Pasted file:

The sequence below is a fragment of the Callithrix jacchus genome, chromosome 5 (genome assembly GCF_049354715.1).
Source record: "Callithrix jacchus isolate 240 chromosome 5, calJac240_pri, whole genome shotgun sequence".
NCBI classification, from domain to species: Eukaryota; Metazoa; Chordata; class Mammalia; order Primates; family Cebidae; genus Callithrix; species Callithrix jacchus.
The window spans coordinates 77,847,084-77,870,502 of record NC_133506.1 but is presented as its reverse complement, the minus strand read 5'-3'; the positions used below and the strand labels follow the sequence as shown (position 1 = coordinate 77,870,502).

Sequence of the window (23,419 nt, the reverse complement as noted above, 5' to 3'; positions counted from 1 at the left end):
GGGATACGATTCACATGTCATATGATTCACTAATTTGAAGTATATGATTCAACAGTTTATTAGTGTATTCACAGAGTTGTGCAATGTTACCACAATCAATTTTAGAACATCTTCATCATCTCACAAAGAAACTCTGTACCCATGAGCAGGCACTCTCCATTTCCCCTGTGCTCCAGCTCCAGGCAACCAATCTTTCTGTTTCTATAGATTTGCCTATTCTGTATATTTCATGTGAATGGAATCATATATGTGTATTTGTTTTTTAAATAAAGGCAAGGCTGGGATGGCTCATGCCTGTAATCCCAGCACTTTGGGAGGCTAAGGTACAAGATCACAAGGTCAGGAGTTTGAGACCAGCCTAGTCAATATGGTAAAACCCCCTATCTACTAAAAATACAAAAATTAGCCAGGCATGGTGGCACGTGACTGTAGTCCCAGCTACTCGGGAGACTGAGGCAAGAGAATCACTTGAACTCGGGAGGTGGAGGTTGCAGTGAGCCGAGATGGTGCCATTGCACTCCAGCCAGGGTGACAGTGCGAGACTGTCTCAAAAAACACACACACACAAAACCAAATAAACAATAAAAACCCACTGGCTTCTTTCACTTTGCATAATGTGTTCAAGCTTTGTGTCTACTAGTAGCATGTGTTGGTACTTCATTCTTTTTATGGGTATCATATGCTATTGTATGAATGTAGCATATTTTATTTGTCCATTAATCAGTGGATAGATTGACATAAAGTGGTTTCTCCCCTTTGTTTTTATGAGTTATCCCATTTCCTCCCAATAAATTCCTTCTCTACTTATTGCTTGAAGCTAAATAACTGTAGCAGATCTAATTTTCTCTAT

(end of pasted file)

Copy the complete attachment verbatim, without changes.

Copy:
The sequence below is a fragment of the Callithrix jacchus genome, chromosome 5 (genome assembly GCF_049354715.1).
Source record: "Callithrix jacchus isolate 240 chromosome 5, calJac240_pri, whole genome shotgun sequence".
NCBI classification, from domain to species: Eukaryota; Metazoa; Chordata; class Mammalia; order Primates; family Cebidae; genus Callithrix; species Callithrix jacchus.
The window spans coordinates 77,847,084-77,870,502 of record NC_133506.1 but is presented as its reverse complement, the minus strand read 5'-3'; the positions used below and the strand labels follow the sequence as shown (position 1 = coordinate 77,870,502).

Sequence of the window (23,419 nt, the reverse complement as noted above, 5' to 3'; positions counted from 1 at the left end):
GGGATACGATTCACATGTCATATGATTCACTAATTTGAAGTATATGATTCAACAGTTTATTAGTGTATTCACAGAGTTGTGCAATGTTACCACAATCAATTTTAGAACATCTTCATCATCTCACAAAGAAACTCTGTACCCATGAGCAGGCACTCTCCATTTCCCCTGTGCTCCAGCTCCAGGCAACCAATCTTTCTGTTTCTATAGATTTGCCTATTCTGTATATTTCATGTGAATGGAATCATATATGTGTATTTGTTTTTTAAATAAAGGCAAGGCTGGGATGGCTCATGCCTGTAATCCCAGCACTTTGGGAGGCTAAGGTACAAGATCACAAGGTCAGGAGTTTGAGACCAGCCTAGTCAATATGGTAAAACCCCCTATCTACTAAAAATACAAAAATTAGCCAGGCATGGTGGCACGTGACTGTAGTCCCAGCTACTCGGGAGACTGAGGCAAGAGAATCACTTGAACTCGGGAGGTGGAGGTTGCAGTGAGCCGAGATGGTGCCATTGCACTCCAGCCAGGGTGACAGTGCGAGACTGTCTCAAAAAACACACACACACAAAACCAAATAAACAATAAAAACCCACTGGCTTCTTTCACTTTGCATAATGTGTTCAAGCTTTGTGTCTACTAGTAGCATGTGTTGGTACTTCATTCTTTTTATGGGTATCATATGCTATTGTATGAATGTAGCATATTTTATTTGTCCATTAATCAGTGGATAGATTGACATAAAGTGGTTTCTCCCCTTTGTTTTTATGAGTTATCCCATTTCCTCCCAATAAATTCCTTCTCTACTTATTGCTTGAAGCTAAATAACTGTAGCAGATCTAATTTTCTCTAT